No Instruments Allowed – Not the a cappella I remember

On Saturday night, I took Erica and her BFF, Kathleen to a concert featuring five a cappella singing groups:
No Comment from the U of I (mixed voices)
Touch of Class from llinois Wesleyan University (all female)
Acafellaz from Illinois State University (all male)
The U of I Rip Chords (all female)
The Xtension Chords from the U of I (all male)

I am reaching into my memory banks in order to recall the last a cappella concert I attended – I think it was 1991’s Concert in Bad Taste, delivered by the Chorallaries of MIT. Yeah, I am a previous member of this group (affectionately referred to as a “Choralum”), and a cappella flows through my blood, so I was excited to see these five groups perform. I even dragged along my tween daughter so I wouldn’t be there alone.

To recap Saturday’s performances, we (and not just me - Erica and Kathleen DID have a good time) really enjoyed all of the singing groups. Our favorite group had to be the Xtension Chords, with their high energy, harmonies and funny songs (sing these lyrics to Joan Jett’s I Love Rock and Roll):

Now we all love our university
There's nothing but corn as far as the eye can see
We love that echo spot and the good ol' morrow plots
Just one school that's good enough for me
And it's time to give some R-E-S-P-E-C-T
I love Illinois, it's the greatest school in the country, baby
I love Illinois, so come and hang around the corn with me
Part of the groups’ performances is the shameless marketing of the respective groups’ performance CDs, T-shirts and websites. And of course, I am a complete sucker when it comes to buying music by independent musicians, so at the end of the night I am $50 poorer, but so much richer musically. But after listening to these carefully produced CDs, I have come to the conclusion that this isn’t quite the a cappella I remember:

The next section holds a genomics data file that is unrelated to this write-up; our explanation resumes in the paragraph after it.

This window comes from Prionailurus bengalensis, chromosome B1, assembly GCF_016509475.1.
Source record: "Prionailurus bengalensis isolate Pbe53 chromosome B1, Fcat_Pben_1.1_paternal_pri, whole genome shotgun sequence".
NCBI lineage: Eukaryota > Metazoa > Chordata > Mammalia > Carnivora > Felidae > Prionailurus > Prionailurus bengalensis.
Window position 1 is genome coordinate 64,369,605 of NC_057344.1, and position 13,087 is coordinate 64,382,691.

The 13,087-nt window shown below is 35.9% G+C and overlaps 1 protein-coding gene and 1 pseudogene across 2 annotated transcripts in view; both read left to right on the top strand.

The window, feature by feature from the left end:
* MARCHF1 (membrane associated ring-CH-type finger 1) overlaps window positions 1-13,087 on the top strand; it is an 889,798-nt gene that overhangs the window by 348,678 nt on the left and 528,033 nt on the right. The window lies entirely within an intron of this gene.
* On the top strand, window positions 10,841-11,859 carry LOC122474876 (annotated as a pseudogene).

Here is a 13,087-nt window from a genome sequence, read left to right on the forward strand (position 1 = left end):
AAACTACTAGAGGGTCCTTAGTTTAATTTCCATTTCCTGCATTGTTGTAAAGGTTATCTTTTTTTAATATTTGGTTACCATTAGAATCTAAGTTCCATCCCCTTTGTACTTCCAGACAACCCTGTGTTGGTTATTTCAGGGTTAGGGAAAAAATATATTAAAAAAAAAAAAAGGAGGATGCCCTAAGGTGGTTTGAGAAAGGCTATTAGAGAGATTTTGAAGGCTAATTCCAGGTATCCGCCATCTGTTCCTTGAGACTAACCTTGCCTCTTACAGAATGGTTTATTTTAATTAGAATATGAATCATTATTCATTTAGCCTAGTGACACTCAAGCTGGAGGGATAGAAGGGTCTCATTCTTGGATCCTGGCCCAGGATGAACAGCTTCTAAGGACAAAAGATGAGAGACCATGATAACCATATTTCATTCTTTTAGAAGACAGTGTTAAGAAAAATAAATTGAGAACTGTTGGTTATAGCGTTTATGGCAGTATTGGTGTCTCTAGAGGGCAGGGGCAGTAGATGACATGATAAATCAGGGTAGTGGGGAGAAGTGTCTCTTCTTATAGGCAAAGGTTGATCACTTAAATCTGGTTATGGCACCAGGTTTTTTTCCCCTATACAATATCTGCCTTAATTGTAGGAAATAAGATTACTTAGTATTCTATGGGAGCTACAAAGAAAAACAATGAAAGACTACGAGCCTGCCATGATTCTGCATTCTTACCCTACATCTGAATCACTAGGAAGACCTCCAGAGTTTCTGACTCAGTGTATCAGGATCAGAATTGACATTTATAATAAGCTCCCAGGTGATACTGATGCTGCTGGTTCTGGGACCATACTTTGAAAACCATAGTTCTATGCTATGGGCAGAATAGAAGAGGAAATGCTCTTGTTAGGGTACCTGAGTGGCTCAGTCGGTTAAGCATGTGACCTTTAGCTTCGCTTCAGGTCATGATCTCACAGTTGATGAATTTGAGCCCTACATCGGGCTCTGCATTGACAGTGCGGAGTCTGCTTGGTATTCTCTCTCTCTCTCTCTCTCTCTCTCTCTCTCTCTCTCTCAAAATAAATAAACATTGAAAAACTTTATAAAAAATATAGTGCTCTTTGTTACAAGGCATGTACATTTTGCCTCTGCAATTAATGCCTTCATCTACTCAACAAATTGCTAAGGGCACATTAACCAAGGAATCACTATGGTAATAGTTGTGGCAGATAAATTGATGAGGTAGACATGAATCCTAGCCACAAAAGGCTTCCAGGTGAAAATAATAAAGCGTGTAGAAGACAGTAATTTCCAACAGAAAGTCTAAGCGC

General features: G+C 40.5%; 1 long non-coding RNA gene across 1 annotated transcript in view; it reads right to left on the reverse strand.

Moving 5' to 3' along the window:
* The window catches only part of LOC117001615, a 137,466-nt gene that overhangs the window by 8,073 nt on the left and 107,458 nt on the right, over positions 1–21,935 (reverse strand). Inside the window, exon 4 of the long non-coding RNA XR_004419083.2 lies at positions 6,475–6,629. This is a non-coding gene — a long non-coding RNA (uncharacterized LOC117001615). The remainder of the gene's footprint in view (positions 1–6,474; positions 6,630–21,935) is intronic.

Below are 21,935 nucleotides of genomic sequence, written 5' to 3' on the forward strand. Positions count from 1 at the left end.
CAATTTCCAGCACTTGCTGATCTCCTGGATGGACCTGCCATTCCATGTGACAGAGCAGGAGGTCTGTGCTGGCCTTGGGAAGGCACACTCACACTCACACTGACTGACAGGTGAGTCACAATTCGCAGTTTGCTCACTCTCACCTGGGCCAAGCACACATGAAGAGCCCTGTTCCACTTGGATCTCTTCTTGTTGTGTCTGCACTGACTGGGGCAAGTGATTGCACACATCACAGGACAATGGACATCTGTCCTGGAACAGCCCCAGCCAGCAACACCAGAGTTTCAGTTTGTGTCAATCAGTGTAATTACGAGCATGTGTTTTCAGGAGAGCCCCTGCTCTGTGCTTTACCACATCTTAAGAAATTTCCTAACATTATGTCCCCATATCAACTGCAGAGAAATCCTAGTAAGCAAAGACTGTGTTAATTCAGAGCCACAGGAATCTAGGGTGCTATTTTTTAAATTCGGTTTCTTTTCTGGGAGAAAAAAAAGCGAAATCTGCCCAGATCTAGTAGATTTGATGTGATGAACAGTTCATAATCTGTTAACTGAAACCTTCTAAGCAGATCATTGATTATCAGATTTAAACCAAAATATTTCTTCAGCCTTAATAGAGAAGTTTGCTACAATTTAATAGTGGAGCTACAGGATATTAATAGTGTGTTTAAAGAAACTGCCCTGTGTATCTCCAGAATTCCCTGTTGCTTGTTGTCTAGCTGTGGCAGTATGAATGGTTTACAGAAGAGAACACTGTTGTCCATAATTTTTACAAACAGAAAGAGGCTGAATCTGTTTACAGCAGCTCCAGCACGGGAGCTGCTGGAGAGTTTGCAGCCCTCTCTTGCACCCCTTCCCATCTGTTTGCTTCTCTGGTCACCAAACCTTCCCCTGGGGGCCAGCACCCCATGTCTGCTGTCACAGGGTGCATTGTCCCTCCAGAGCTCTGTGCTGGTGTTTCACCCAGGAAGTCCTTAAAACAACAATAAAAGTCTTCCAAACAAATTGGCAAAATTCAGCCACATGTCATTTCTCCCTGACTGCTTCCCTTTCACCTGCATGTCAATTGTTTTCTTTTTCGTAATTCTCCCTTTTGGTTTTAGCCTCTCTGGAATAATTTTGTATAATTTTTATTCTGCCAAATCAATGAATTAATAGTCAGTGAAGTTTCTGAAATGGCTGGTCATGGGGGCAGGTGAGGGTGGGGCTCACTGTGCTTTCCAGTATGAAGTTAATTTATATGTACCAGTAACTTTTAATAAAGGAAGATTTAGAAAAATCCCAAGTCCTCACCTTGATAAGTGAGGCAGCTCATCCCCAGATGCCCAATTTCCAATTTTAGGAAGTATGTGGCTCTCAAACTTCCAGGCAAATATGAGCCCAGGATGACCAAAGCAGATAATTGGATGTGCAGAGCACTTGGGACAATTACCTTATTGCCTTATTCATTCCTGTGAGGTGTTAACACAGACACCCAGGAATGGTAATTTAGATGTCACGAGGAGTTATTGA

We never used mics during our performances – you had to project your voice. But in a large hall, they are a must (albeit a little loud at times), and really adds to the intensity of the performance.

Today’s groups use vocal drumming (beat boxing) extensively – it used to be that simple finger snapping was sufficient. In 1989, the Chorallaries just introduced vocal drumming, thanks to Wes Carroll’s (now of the House Jacks) skills. I didn’t realize how much the vocal drumming has permeated the a cappella scene, and how real it sounds.

College a cappella is big business and has grown in popularity – there are regional and national competitions (International Championship of Collegiate A Cappella - ICCA), extensive time spent on producing CDs, with the hope that a vocalist could break out on the national music scene, like Sara Barielles. Her song, Gravity, and group, UCLA's Awaken A Cappella, was featured on the Best of College a Cappella compilation CD in 2004. [Side note – she is my current FAVORITE artist – I love her entire Little Voices album]. Organizations like Varsity Vocals,, totalvocal, Contemporary a cappella Society (CASA) didn’t exist when I was involved with college a cappella.
When I graduated from MIT in 1989, there were three a cappella groups – that has grown to eight groups presently.

These are all great advancements in this genre of music, but when I listen to my freshly minted copy of 2008’s Best of College a Cappella (BOCA - Album art above), I can’t help but cringe at the obvious digital rendering of perfectly good voices into pseudo synthesizers or electric guitars, which, in my opinion, is not a cappella. [I just ordered the Chorallaries latest CD, Positive Chorallation – I hope they kept the voice manipulation to tolerable levels]

So call me old school in this regard, and I’ll prefer to attend more live concerts than listen to a slickly produced CD – that way I can hear the voices, the not always perfect harmonies and enjoy the raw energy and talent of the singers.

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